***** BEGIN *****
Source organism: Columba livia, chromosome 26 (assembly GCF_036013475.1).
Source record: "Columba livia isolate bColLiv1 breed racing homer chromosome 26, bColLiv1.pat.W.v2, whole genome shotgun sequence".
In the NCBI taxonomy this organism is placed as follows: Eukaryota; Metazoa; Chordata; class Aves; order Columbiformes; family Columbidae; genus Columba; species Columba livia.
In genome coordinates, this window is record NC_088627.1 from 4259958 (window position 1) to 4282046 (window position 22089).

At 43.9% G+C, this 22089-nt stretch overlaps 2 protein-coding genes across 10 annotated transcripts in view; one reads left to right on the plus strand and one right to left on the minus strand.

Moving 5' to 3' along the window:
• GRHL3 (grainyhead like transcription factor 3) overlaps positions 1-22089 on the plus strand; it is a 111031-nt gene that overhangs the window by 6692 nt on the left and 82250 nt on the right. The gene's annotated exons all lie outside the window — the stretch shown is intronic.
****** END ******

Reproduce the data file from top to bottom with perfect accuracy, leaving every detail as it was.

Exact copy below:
Source organism: Columba livia, chromosome 26 (assembly GCF_036013475.1).
Source record: "Columba livia isolate bColLiv1 breed racing homer chromosome 26, bColLiv1.pat.W.v2, whole genome shotgun sequence".
In the NCBI taxonomy this organism is placed as follows: Eukaryota; Metazoa; Chordata; class Aves; order Columbiformes; family Columbidae; genus Columba; species Columba livia.
In genome coordinates, this window is record NC_088627.1 from 4259958 (window position 1) to 4282046 (window position 22089).

At 43.9% G+C, this 22089-nt stretch overlaps 2 protein-coding genes across 10 annotated transcripts in view; one reads left to right on the plus strand and one right to left on the minus strand.

Moving 5' to 3' along the window:
• GRHL3 (grainyhead like transcription factor 3) overlaps positions 1-22089 on the plus strand; it is a 111031-nt gene that overhangs the window by 6692 nt on the left and 82250 nt on the right. The gene's annotated exons all lie outside the window — the stretch shown is intronic.